There has not a lot of research on the effects of smartphone use on an individual’s health but experts agree that more research is fully needed to understand the potential health implications. For this purpose, an experiment was conducted in which the experts tried managing the email inbox.
According to the expert, Moya Sarner, the constant access to email because of having a smartphone can have bad effects on people’s minds. And the culture of always checking the emails is actually making more stressed which leads to anxiety, depression, as well as physical ill-health. This has been given the name of technostress. This is an entirely new field that explains that unconstrained emails are damaging people’s health.
The term technostress might be new for many people but everyone must have experienced the symptoms at some point in life. The constant availability of access to emails can damage both productivity as well as the overall quality of working people. It is because when employees receive after-work emails, they feel exhausted.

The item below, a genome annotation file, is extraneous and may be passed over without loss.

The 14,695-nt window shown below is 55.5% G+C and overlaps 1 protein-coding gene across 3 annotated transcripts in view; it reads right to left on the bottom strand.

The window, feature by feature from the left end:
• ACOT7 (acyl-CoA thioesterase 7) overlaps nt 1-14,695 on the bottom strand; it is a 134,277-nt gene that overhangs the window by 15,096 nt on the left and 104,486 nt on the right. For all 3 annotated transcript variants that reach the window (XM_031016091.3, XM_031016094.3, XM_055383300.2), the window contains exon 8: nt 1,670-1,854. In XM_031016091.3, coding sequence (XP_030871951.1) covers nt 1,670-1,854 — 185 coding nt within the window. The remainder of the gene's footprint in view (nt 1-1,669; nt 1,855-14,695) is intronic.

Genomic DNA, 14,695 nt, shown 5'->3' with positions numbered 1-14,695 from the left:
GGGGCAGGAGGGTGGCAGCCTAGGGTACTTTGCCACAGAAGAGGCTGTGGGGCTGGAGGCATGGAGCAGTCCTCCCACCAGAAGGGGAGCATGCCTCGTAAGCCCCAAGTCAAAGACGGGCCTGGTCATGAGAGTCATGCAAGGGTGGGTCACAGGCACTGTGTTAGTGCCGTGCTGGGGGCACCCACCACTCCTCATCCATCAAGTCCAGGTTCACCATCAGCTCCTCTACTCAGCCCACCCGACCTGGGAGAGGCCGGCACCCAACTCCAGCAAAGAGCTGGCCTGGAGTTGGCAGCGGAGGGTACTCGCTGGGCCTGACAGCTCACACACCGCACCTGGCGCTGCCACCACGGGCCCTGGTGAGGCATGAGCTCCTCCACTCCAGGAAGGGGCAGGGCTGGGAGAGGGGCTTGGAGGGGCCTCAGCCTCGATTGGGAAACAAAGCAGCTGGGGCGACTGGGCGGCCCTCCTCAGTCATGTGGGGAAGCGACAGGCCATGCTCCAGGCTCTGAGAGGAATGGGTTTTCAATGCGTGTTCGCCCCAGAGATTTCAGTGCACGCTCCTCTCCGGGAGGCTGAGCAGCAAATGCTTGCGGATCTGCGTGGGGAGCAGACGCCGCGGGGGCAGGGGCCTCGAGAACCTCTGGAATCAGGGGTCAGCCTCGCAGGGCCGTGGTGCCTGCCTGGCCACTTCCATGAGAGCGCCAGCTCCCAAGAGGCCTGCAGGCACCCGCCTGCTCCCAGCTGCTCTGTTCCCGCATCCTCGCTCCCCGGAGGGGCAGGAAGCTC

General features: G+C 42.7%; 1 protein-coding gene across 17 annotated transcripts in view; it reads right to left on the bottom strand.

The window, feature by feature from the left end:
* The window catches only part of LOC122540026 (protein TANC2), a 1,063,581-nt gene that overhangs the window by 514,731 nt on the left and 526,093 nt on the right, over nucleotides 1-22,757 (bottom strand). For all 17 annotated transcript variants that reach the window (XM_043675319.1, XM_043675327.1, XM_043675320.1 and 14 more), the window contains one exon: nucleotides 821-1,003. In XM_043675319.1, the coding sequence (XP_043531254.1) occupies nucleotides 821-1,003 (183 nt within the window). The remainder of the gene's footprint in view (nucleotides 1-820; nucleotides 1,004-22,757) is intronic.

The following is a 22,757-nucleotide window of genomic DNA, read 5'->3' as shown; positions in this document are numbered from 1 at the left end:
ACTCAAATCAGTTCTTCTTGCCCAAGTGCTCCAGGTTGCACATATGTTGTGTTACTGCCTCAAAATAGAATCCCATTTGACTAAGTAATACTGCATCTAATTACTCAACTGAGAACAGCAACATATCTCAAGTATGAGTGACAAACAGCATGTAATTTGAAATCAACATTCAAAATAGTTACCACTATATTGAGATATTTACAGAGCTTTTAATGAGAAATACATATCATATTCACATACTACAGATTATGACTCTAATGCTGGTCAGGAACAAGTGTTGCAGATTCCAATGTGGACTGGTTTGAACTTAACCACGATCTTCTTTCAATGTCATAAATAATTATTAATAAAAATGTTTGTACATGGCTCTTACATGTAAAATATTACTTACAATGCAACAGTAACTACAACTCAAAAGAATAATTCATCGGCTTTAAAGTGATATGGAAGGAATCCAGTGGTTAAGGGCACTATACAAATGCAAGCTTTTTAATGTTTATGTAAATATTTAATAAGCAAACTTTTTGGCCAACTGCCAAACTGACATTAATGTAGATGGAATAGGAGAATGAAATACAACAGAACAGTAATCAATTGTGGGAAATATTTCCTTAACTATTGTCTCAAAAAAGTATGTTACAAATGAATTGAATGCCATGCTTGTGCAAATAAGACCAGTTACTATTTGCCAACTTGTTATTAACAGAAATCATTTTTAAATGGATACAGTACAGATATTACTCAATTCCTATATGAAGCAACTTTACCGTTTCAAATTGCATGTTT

There is already research that shows how smartphone usage is tied to anxiety, loneliness and depression. There are many direct connections established between the usage of smartphones and anxiety and stress.
This is becoming a growing problem and managers must pay attention to coming up with solutions for it. According to experts, managers can start empowering their employees to turn off their email when they are required to focus on their work. By modelling this kind of behavior themselves, they can provide clear evidence that it is acceptable. The global media is already inspired by leaders and managers who are paying attention to this problem.
Many leading managers and experts have suggested that the emails sent between 7 p.m. and 6 a.m. should be returned to the sender the French workers have also been given the right to disconnect from technology which means that the companies will have to negotiate with employees on when and how they can switch off from work. One should follow these 5 ways of beating a smartphone addiction.
The Article is originally published on The Guardian